Manned Torpedo Submarine
The Italians also took to the manned torpedo concept during World War 2 with their development of the Maiale.
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The torpedo proved difficult to handle in practice and many were lost during testing, sinking as if stones in the water. Her tendency to sink resulted in the vehicle being nicknamed "The Pig". The warhead was attached to the bow of the torpedo and was either 1 x 300kg or 2 x 150kg charges which were connected by a clamp. The driver steered the craft with a joystick control system that was connected to the hydroplanes and rudder located at the stern just behind the propeller. The original the delivery system consisted of utilizing pressurized containers fitted to existing Italian Navy submarines so the dive teams could enter the water undetected while the submarine remained submerged. The first two attacks using this method against the British fleet at Malta failed when British aircraft sank one submarine and strafed the other.
In December of 1941, three human torpedo crews were launched from the Italian submarine Sirce against the British at Alexandria, attacking two battleships - the HMS Queen Elizabeth and the HMS Valiant as well as the tanker Sargona. All three ships were damaged and sunk in the resulting action. However, the harbor was shallow to the point that the ship's superstructures were well above the waterline resulting in the spotting and capture of all three Italian torpedo crews. Regardless, the damage had been done for two weeks earlier, a German U-boat submarine sank the battleship HMS Barham - this essentially left no allied battleships in the Mediterranean Theater to counter the Axis fleets. The British were alarmed by the changing fortunes and hoped to fool the Axis powers by using tarps to hide damage on their ships while repairs were secretly underway. Crews also continued normal top deck activities as if their forces were ready to fight at a moment's notice. Because only a few ships were operational in the area, the British Government knew the Mediterranean Theater would be lost to German and Italian warships if the ruse did not succeed.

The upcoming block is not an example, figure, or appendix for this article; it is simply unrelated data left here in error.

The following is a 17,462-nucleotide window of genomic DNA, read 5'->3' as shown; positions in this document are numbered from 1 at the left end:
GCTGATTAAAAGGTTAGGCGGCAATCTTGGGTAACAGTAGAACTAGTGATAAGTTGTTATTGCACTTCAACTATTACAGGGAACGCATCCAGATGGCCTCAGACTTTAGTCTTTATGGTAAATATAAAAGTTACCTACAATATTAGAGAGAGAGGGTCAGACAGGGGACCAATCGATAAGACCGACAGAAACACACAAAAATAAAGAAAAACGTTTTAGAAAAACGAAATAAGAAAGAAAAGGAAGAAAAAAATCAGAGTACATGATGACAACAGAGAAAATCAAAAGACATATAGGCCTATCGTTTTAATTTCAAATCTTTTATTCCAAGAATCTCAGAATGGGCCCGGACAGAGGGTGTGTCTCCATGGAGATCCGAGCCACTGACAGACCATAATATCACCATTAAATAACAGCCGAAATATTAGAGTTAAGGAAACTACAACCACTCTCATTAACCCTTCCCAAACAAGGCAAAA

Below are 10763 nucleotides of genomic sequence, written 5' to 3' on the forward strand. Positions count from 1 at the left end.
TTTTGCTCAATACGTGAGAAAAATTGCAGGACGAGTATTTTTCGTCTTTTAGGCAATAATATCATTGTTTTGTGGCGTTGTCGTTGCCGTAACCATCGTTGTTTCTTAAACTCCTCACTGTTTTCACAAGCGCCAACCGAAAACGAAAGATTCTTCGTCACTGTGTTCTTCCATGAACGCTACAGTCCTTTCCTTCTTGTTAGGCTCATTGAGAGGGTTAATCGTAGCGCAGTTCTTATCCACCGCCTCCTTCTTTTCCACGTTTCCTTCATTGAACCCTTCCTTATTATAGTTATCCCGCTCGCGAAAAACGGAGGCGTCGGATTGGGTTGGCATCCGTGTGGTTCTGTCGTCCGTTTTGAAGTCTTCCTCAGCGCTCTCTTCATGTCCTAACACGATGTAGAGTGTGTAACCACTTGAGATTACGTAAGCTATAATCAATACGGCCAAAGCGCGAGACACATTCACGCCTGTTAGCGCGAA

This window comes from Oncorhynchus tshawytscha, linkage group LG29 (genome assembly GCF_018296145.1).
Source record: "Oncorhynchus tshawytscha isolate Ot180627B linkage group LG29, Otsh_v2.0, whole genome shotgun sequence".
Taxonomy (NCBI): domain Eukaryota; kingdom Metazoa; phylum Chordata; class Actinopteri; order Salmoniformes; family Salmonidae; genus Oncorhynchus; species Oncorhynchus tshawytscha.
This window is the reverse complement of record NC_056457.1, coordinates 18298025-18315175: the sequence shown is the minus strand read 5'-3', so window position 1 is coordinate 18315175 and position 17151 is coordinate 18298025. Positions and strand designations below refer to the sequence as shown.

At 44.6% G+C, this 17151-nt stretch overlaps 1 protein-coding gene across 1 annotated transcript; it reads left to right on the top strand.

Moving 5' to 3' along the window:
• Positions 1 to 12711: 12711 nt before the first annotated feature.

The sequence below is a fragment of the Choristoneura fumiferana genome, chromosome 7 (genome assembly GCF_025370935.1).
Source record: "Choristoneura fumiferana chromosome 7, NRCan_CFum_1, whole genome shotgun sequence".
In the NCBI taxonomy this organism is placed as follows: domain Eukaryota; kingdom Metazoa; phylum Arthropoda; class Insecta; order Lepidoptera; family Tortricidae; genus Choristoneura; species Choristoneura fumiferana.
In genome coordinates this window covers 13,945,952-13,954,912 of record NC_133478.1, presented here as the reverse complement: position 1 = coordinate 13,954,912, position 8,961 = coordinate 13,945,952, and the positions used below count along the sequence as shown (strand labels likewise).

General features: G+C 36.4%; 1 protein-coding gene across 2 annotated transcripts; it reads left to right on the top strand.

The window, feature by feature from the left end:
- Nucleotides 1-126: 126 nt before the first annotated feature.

For the next three years, the 10th fought against British shipping at Gibraltar using an old Italian merchant ship, the Dlterra, that was moored across the bay of Gibraltar in a Spanish port only a mile away. The ship was converted to launch the human torpedoes through a hatch cut six feet under the waterline of the vessel. This allowed the frogmen and their craft to come and go relatively unnoticed. The ship's original crew was replaced by men of the 10th and torpedoes were shipped in under the guise of them being nothing more than boiler tubes. On October 1942, three crews were launched from the Dlterra and resulted in three sunk Allied merchant ships. They found attacking merchant ships easier than dealing with British warships as warships were, naturally, far better protected than the merchant vessels. Italian frogmen damaged or sank 42,000 tons of Allied shipping in the Gibraltar area and the British Royal Navy would never find the secret base on the Italian ship Dlterra.
In September of 1943 the Italians formally surrendered to the Allies amidst mounting losses, political pressures at home and through sheer military force imposed by the advancing Allied powers moving northwards across Italy. Some of the men of the Mailae remained loyal to ousted Italian Dictator Benito Mussolini while some went over to the serve the Allied cause with the British Royal Navy. The British used the Italian frogmen to develop their own frogman underwater force. As such, the Italian "Pig" became a part of naval history and the war in Europe was over by mid-1945.
However, the concept of a manned torpedo continued in the Cold War years resulting in the CE2F/X100 design. The CE2F/X100 could hold two operators and take them across underwater distances of 50 miles and featured full GPS, an autopilot system and an optional built-in launcher for up to 5 x mini-torpedoes.